I have been noticing some very strange usage of O(1) in discussion of algorithms involving hashing and types of search, often in the context of using a dictionary type provided by the language system, or using dictionary or hash-array types used using array-index notation.
Basically, O(1) means bounded by a constant time and (typically) fixed space. Some pretty fundamental operations are O(1), although using intermediate languages and special VMs tends to distort ones thinking here (e.g., how does one amortize the garbage collector and other dynamic processes over what would otherwise be O(1) activities).
But ignoring amortization of latencies, garbage-collection, and so on, I still don't understand how the leap to assumption that certain techniques that involve some kind of searching can be O(1) except under very special conditions.
Although I have noticed this before, an example just showed up in the Pandincus question, "'Proper’ collection to use to obtain items in O(1) time in C# .NET?".
As I remarked there, the only collection I know of that provides O(1) access as a guaranteed bound is a fixed-bound array with an integer index value. The presumption is that the array is implemented by some mapping to random access memory that uses O(1) operations to locate the cell having that index.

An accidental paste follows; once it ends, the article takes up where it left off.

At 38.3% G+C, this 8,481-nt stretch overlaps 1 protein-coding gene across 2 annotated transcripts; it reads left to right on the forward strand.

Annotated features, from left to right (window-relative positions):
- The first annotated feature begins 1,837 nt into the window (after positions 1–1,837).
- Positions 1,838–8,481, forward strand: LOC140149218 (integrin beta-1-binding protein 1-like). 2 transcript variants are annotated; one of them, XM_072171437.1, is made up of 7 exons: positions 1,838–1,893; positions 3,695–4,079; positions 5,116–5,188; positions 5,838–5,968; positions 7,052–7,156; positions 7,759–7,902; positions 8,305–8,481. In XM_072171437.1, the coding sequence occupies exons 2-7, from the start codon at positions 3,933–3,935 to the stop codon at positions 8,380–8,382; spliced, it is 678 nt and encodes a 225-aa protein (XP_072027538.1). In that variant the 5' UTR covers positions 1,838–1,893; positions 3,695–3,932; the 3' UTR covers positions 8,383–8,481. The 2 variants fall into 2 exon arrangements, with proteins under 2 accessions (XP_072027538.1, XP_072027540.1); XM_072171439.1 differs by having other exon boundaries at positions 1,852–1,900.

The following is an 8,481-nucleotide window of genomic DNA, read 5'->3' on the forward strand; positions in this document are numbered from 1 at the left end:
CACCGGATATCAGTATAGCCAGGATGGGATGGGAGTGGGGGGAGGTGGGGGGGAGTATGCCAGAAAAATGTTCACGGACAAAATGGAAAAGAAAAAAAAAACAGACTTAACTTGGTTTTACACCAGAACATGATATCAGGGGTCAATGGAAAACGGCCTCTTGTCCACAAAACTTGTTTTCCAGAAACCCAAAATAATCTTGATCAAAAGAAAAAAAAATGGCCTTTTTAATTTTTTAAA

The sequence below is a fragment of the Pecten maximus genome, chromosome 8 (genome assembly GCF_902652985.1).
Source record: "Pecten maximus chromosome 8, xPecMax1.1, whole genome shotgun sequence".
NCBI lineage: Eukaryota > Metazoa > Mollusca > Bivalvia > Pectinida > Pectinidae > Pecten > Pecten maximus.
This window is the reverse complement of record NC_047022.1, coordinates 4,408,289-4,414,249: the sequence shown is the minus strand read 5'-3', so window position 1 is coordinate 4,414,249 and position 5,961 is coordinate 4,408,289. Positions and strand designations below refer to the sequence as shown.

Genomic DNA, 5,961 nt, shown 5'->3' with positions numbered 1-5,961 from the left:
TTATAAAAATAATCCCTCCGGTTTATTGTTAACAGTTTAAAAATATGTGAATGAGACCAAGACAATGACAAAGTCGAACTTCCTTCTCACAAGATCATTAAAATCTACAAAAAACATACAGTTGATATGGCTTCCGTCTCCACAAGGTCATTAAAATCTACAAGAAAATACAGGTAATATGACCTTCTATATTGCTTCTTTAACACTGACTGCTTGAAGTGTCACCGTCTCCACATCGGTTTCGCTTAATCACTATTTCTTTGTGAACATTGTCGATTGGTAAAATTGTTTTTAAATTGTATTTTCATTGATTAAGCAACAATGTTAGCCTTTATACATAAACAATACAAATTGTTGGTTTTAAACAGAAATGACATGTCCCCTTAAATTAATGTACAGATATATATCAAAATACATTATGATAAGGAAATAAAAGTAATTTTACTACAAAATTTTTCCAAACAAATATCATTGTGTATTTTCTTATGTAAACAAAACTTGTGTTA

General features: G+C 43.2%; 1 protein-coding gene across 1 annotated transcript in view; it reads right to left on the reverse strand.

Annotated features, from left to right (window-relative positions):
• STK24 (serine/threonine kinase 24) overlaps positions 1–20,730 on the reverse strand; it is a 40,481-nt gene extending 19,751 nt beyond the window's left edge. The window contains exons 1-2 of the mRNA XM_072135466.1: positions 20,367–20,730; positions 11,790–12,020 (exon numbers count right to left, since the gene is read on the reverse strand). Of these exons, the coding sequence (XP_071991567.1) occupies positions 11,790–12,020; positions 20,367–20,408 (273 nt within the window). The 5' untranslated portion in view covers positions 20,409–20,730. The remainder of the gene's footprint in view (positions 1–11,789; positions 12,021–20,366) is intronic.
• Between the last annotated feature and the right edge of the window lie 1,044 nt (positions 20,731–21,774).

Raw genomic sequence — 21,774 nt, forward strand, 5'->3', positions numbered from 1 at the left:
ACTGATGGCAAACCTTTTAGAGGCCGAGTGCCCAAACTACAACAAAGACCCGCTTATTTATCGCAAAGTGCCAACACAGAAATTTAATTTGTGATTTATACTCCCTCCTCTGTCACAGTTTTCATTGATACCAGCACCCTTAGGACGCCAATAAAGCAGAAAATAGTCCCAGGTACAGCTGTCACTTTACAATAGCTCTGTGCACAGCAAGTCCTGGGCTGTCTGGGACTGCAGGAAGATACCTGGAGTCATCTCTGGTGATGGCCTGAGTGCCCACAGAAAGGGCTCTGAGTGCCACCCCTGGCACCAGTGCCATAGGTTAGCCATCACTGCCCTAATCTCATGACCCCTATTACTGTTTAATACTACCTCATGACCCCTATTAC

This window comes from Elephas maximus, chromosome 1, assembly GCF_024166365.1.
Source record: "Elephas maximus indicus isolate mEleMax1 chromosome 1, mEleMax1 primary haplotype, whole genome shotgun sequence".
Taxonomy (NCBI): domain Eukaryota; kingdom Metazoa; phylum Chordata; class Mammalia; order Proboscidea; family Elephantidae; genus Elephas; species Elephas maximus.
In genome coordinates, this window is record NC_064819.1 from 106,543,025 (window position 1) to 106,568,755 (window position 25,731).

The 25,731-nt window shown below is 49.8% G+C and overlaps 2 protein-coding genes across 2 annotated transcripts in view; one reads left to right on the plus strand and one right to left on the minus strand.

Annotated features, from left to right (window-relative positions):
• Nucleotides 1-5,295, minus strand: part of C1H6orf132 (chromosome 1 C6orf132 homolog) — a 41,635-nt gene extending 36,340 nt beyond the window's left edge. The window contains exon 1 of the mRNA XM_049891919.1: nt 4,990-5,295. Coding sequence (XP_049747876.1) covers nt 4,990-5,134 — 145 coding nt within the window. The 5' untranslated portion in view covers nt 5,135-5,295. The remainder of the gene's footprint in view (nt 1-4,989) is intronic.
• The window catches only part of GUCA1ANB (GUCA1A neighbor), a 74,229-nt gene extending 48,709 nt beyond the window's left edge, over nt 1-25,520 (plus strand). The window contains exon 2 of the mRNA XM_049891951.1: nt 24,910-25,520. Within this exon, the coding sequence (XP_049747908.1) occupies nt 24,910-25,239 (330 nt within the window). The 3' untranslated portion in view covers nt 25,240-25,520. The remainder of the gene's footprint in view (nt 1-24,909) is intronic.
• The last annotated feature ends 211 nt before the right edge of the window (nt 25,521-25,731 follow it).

For collections that involve some sort of searching to determine the location of a matching cell for a different kind of index (or for a sparse array with integer index), life is not so easy. In particular, if there are collisons and congestion is possible, access is not exactly O(1). And if the collection is flexible, one must recognize and amortize the cost of expanding the underlying structure (such as a tree or a hash table) for
which congestion relief (e.g., high collision incidence or tree imbalance).
I would never have thought to speak of these flexible and dynamic structures as O(1). Yet I see them offered up as O(1) solutions without any identification of the conditions that must be maintained to actually have O(1) access be assured (as well as have that constant be negligibly small).
THE QUESTION: All of this preparation is really for a question. What is the casualness around O(1) and why is it accepted so blindly? Is it recognized that even O(1) can be undesirably large, even though near-constant? Or is O(1) simply the appropriation of a computational-complexity notion to informal use? I'm puzzled.
UPDATE: The Answers and comments point out where I was casual about defining O(1) myself, and I have repaired that. I am still looking for good answers, and some of the comment threads are rather more interesting than their answers, in a few cases.